C suggests, at its baldest
, the IACA's civil provisions are intended to remedy injuries to Indian culture itself.
24) In other words, primers such as the Gift for a Little Child (1843) indoctrinate the child reader into the puzzling worlds of both literacy and adulthood with such paradoxes as providing children with the means if not the moral imperative to think for themselves, while at the same time coupling such liberating injunctions with the baldest
of didactic prescriptions.
As the Canadian Bar Association stated in Locking up Natives in Canada: A Report of the Committee of the Canadian Bar Association on Imprisonment and Release (1988): "Put at its baldest
, there is an equation of being drunk, Indian and in prison.
Hillary Clinton stated the case at its baldest
when she described the president as a victim of a "vast right-wing conspi racy.
William Baldwin's very popular Treatise presents perhaps the baldest
of such compilations.
Although Bukowski's work appears shameless, the baldest
attempts to shock are never poseurish.
If Max Blue is the most obvious example of a European going to a land that doesn't belong to him and attempting to assert his power over it, his fate is mirrored by the baldest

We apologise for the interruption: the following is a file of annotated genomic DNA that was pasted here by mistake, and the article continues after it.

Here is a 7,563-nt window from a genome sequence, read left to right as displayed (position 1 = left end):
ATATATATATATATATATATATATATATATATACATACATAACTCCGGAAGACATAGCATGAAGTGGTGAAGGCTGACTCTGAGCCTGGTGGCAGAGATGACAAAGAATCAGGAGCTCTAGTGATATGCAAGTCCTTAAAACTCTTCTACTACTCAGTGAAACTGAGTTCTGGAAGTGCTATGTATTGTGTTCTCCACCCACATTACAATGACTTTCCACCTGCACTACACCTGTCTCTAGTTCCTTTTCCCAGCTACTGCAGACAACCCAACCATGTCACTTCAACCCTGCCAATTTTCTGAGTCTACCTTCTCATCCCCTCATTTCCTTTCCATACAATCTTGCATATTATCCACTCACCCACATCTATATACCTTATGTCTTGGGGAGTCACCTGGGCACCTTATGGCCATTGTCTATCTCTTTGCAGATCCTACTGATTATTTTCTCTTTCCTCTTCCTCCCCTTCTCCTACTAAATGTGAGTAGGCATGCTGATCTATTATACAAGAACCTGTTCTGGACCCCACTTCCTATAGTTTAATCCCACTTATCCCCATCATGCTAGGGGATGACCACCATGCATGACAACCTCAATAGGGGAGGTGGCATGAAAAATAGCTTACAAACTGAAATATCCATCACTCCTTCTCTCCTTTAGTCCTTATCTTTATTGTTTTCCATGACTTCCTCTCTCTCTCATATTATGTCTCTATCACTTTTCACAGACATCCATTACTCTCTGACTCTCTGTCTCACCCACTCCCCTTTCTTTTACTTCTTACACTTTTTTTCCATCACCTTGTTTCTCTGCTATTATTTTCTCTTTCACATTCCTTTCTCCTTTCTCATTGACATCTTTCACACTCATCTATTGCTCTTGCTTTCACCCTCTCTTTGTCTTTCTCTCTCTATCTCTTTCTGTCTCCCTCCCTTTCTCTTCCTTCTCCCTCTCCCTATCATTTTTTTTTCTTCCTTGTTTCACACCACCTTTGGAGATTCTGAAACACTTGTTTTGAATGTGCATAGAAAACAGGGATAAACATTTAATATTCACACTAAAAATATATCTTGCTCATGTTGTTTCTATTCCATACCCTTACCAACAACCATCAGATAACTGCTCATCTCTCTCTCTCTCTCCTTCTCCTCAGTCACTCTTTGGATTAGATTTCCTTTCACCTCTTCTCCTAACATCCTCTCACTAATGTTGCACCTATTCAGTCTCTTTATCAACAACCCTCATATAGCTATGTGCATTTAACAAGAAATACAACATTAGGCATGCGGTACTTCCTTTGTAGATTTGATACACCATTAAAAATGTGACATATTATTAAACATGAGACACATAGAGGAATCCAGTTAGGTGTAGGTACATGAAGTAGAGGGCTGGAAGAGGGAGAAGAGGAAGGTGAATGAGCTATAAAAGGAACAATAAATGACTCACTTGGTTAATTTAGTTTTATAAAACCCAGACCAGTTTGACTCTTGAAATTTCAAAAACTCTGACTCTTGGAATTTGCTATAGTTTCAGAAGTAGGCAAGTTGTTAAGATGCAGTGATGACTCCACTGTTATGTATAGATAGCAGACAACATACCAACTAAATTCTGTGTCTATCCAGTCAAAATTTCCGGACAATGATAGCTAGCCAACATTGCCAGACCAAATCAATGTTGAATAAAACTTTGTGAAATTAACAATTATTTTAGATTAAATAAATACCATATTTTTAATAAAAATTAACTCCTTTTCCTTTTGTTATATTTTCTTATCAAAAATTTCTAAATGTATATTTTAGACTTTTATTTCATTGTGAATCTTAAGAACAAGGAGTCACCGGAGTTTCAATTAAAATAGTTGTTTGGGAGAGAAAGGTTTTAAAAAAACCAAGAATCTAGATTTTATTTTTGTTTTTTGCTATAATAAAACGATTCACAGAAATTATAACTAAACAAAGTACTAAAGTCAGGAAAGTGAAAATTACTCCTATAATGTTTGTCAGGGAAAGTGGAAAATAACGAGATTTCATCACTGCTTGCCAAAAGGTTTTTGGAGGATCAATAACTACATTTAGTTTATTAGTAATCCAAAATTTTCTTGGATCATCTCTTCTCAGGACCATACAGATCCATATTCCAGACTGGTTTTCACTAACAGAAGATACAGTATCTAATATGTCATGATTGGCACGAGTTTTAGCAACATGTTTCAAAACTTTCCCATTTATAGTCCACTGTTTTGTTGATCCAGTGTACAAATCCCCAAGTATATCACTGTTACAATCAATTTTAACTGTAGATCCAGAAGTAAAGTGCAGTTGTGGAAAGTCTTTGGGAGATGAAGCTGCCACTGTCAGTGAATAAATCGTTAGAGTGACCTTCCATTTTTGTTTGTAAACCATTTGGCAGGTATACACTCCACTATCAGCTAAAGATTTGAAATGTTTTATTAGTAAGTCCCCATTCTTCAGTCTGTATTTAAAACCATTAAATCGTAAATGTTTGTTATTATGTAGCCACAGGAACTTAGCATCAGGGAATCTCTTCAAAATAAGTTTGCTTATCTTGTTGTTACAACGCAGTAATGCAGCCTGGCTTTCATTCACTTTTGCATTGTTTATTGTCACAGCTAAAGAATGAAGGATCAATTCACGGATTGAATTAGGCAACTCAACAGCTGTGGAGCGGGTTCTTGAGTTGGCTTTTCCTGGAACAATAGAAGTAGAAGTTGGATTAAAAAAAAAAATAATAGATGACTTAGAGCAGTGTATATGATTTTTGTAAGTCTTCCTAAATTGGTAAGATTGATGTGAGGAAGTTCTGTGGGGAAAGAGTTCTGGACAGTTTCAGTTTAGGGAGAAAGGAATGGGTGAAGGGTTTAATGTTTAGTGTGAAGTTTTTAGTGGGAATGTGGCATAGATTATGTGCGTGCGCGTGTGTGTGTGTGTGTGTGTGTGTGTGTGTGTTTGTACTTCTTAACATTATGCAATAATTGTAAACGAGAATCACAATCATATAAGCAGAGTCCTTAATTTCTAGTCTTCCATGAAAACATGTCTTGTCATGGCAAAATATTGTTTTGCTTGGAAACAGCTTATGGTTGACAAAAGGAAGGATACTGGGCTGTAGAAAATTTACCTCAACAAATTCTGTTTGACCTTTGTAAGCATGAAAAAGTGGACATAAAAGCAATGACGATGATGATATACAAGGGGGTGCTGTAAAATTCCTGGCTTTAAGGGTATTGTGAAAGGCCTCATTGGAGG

example of the landscape striking back at him--he is struck by lightning while playing golf in the rain (751).
However, if one takes the polemics noted above at their sharpest and baldest
, one would conclude that inclusivism is finally either merely exclusivism with a happy face or pluralism with an overt hegemonic christomonist ideology (rather than a covert hegemonic liberal ideology, as with pluralism).
Thus the play's relentless aestheticizing of this particular tragedy leaves a sour aftertaste, especially since it never connects on a gut level; the baldest
news reports about the real incident evoke a stronger emotional response than McLaughlin's play does.
This, of course, is the baldest
of conspiracy theories at work.
The Marxist philosopher Herbert Marcuse, in a statement quoted in an earlier installment of these reflections, put this extraordinary idea in perhaps its baldest
form: "Liberating tolerance," Marcuse wrote.
The state law in question was an offshoot of the baldest
kind of racism.